Don’t get me wrong, I like the idea of any tax that is simple to comply with and fair to the market it appeals to. In this case, micro businesses. I even have clients on this tax system… but they are less than 1% of our client base.

Micro businesses are considered businesses with turnover below R1 million and the owner is not involved in any other businesses. So what you would consider any new start up business, or established business that is supporting the owner and not growing too fast. To have a very simple tax compliance process for this emerging group, that is also a very low tax rate seems to be the ideal.

But, turnover tax did not really succeed in what it was setup to do : give micro businesses an easy step up before diving into the real tax compliance world.

So as a business with turnover less than R1 million per annum, why do you probably not qualify, or won’t be recommended to register for this tax type.

• The list of excluded businesses types (classified as “professional services”) are very broad. These include accounting, broadcasting, consulting, education, engineering, health, IT, management, research… The full guide has a bit more detail on each classification, but in my experience it covers a very large portion of small entrepreneurial start-up businesses.

• It is so difficult to reconcile good accounting practice with the requirements. To advise a client to not keep any record of expenses and only record turnover feels wrong. It does not make good business sense. The difficulty also comes in when you need financial statements, and no records have been kept. Banks sometimes ask for the last three years financial statements, and the cost of then drawing up proper books and financial statements, can negate the simplicity of only recording turnover for tax. You may only need turnover for tax purposes, but good sense tells you to still keep bookkeeping records.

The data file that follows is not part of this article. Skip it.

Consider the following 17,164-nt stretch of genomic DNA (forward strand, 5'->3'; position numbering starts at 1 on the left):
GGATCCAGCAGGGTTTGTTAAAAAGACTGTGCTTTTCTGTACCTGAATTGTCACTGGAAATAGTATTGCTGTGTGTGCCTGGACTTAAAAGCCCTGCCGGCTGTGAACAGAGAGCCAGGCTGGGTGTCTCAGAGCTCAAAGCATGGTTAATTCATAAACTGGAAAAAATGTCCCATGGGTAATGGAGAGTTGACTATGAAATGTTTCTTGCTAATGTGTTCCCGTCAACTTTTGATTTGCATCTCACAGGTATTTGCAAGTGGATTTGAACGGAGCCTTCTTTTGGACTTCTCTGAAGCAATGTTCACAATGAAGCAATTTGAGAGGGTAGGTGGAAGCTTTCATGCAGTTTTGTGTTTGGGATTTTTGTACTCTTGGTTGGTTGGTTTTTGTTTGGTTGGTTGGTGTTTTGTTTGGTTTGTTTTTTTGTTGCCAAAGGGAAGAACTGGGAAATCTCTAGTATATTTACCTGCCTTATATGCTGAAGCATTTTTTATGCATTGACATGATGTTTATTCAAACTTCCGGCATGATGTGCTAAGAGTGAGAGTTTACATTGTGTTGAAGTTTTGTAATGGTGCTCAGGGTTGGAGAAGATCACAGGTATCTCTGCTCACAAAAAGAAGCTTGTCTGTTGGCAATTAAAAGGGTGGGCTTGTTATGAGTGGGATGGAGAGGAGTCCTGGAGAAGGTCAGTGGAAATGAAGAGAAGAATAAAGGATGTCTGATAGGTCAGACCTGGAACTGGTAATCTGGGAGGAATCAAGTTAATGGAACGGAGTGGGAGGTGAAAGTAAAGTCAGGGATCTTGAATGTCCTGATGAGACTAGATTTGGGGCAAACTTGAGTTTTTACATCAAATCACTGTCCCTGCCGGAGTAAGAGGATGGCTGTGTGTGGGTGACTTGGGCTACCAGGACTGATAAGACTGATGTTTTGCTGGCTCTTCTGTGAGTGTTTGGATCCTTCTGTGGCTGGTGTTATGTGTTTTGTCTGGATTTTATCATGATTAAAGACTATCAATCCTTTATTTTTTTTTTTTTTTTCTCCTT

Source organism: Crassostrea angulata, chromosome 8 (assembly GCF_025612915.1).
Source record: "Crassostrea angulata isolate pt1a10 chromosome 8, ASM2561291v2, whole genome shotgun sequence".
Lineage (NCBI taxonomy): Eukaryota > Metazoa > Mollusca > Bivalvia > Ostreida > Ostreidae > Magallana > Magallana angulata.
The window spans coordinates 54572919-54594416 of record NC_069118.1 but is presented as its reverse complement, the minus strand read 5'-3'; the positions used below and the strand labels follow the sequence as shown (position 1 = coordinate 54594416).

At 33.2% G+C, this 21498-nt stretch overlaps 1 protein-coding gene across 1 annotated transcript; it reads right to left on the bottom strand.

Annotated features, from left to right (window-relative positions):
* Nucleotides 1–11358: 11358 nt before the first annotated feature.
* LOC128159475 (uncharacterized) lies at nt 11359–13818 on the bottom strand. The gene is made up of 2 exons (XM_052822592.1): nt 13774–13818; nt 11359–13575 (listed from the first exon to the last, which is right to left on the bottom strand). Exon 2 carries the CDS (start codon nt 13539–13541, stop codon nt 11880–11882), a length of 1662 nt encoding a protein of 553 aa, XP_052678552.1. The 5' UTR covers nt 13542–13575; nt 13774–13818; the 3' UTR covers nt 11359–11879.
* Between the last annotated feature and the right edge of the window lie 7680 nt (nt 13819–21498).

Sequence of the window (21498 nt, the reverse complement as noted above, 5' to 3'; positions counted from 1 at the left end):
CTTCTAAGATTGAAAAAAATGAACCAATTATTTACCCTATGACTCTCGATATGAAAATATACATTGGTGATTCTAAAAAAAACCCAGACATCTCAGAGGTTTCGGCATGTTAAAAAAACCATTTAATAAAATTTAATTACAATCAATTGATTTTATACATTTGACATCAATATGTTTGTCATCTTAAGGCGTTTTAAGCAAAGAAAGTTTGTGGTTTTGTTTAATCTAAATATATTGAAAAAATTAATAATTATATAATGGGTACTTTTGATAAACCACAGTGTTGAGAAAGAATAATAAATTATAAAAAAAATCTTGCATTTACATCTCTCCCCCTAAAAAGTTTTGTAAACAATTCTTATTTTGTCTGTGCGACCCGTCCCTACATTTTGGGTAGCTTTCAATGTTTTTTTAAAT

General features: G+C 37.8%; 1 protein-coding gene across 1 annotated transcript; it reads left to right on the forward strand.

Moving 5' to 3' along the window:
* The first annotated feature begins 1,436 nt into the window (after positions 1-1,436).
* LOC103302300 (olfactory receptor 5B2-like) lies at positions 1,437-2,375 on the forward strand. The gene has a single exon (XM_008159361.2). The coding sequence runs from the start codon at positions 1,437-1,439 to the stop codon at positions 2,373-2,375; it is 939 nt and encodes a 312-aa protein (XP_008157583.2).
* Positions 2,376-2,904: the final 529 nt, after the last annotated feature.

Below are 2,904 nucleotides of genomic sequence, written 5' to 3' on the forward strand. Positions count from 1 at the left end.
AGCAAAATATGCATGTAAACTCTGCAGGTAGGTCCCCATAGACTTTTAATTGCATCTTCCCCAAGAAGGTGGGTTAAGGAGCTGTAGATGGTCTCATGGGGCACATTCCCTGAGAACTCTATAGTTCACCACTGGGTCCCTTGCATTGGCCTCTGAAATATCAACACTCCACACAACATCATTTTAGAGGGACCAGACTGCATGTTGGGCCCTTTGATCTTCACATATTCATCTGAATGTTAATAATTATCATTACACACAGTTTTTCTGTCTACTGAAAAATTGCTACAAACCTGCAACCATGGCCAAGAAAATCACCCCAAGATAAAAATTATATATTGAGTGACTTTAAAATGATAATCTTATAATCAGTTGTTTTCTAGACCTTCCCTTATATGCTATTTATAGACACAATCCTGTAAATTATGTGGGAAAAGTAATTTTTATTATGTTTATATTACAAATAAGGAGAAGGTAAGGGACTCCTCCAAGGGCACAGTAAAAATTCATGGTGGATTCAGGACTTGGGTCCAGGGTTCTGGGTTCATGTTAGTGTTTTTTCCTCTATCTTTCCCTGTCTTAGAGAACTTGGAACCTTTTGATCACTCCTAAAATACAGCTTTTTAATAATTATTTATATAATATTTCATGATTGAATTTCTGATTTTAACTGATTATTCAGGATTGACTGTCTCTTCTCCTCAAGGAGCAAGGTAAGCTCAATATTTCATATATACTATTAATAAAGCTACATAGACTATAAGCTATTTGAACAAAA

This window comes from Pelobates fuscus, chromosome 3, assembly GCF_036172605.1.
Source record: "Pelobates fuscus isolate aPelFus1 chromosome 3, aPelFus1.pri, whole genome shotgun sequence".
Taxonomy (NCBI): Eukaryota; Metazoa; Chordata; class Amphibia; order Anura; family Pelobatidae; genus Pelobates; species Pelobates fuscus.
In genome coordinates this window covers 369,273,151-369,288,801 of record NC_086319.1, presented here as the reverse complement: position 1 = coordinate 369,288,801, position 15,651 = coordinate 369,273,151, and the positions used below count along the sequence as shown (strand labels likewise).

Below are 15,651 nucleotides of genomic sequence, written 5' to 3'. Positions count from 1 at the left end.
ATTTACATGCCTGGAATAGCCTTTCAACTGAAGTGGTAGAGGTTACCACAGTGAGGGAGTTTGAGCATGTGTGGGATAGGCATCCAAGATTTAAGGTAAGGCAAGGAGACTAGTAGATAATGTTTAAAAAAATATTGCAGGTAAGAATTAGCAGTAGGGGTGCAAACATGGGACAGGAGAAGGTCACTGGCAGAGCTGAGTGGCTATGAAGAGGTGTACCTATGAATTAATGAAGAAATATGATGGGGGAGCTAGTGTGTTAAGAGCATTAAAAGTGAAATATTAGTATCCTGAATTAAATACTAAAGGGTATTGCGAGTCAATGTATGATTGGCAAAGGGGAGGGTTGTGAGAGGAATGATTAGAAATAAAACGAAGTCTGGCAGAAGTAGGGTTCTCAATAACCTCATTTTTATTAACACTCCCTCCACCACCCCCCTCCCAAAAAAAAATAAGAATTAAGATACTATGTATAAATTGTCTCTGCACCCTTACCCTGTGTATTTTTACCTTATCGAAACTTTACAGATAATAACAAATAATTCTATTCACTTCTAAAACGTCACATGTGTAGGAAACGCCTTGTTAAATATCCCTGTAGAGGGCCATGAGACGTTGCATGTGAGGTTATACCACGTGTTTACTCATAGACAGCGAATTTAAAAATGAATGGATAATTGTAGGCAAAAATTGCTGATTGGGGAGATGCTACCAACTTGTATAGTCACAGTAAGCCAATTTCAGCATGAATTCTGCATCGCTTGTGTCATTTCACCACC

• It becomes especially complicated when a company registers for Turnover Tax. The companies act has certain requirements which do not begin and end with only recording turnover, such as a company issuing financial statements and also the issue of deemed dividends on Directors loan account drawings. When a company is required to meet all Company obligations there is no saving in accounting fees, bookkeeping requirements or statutory requirements.

• If a Business does not keep accurate record of its income and expenses, it may be paying tax on its turnover, when in fact it could have been paying zero tax as it was running at a loss.

• The whole process is manual. Which generally requires a trip to sars, rather than filing online. Not ideal!

I want to like Turnover Tax. I want to recommend it to clients. When they come to you with a passion and a dream, and you then start seeing it fade in the abyss of accounting and tax compliance, you wish it could be simpler and cost effective. But unfortunately, for many, Turnover Tax is not the answer to that problem.

My suggestion is don’t think like a small business. Get your invoicing and bookkeeping system setup from day 1. There are free and low cost online options. Look at the complete picture of your business – no matter how small. Know your turnover, profit and summary of your expenses. And with all this information available you can review whether the the turnover tax type is suitable for you, or not. And if you do manage to qualify for Turnover Tax, keep your bookkeeping records going for your own business planning purposes, and in case you ever need financial statements. It will give you the right business frame of mind for when your micro business grows into a small or medium business.

So there is a place for Turnover Tax. But it’s for a very, very small group of taxpayers. And with most accountants not recommending it (with valid reasons), and the ones that do, only finding 1% of clients qualify, it’s not the tax answer our small business clients need.

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